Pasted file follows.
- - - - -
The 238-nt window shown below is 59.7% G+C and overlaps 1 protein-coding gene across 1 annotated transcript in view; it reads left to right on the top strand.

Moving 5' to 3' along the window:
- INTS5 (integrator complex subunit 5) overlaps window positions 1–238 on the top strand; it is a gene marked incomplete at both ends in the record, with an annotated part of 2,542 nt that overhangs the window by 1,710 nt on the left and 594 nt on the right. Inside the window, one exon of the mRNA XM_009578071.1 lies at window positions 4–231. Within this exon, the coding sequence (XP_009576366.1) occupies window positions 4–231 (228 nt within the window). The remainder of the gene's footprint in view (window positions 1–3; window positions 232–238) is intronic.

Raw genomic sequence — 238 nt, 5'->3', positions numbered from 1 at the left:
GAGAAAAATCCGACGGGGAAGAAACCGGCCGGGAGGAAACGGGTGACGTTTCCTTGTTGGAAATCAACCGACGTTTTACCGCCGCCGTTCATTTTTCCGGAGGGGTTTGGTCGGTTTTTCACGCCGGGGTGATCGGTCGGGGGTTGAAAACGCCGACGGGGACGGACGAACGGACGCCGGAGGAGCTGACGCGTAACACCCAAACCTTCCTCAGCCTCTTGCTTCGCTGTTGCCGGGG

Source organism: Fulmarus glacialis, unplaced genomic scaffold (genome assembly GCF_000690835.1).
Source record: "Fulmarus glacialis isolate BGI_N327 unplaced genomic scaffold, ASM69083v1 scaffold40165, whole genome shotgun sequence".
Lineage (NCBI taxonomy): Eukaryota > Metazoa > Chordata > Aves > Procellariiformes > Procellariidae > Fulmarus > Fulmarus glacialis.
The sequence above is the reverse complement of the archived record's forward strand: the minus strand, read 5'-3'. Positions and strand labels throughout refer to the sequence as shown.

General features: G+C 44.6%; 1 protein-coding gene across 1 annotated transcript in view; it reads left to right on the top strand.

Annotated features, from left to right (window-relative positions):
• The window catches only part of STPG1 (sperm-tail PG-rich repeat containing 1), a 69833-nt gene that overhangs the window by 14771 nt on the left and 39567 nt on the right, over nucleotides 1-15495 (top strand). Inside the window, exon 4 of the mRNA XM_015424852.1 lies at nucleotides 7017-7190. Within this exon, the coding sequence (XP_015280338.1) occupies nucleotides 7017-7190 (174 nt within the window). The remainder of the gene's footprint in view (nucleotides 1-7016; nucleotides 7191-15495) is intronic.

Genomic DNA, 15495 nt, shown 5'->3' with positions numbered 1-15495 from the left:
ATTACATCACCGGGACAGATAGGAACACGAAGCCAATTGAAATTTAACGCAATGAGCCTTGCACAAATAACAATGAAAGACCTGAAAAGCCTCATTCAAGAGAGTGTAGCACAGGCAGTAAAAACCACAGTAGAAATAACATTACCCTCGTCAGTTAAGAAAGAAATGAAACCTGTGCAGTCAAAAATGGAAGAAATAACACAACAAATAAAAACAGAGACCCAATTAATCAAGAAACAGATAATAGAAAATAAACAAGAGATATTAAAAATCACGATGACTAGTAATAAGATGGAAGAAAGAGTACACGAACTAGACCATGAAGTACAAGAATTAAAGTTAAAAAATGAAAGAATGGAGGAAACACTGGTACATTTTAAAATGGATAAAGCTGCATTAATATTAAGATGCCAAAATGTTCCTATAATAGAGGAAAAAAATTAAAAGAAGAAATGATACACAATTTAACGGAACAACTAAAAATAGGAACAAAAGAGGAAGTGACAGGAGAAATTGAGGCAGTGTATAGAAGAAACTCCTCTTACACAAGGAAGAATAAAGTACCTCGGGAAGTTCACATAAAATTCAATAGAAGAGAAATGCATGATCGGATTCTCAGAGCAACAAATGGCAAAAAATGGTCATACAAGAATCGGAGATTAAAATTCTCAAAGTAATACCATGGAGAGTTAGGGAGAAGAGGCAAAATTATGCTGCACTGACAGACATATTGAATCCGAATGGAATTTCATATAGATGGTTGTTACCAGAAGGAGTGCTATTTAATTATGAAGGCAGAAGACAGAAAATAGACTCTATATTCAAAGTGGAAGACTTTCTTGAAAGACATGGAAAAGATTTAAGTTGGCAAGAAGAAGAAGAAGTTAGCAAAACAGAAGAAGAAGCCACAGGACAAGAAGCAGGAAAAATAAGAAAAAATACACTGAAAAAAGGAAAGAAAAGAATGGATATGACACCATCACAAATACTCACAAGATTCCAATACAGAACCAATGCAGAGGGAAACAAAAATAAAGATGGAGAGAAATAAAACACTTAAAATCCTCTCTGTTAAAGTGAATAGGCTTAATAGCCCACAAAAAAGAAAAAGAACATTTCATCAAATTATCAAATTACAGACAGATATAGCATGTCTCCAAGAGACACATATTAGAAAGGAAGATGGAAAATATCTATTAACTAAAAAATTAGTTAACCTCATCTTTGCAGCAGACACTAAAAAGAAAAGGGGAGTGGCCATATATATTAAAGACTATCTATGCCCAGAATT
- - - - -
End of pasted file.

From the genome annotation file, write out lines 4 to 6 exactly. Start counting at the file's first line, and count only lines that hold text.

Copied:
Raw genomic sequence — 238 nt, 5'->3', positions numbered from 1 at the left:
GAGAAAAATCCGACGGGGAAGAAACCGGCCGGGAGGAAACGGGTGACGTTTCCTTGTTGGAAATCAACCGACGTTTTACCGCCGCCGTTCATTTTTCCGGAGGGGTTTGGTCGGTTTTTCACGCCGGGGTGATCGGTCGGGGGTTGAAAACGCCGACGGGGACGGACGAACGGACGCCGGAGGAGCTGACGCGTAACACCCAAACCTTCCTCAGCCTCTTGCTTCGCTGTTGCCGGGG

Source organism: Fulmarus glacialis, unplaced genomic scaffold (genome assembly GCF_000690835.1).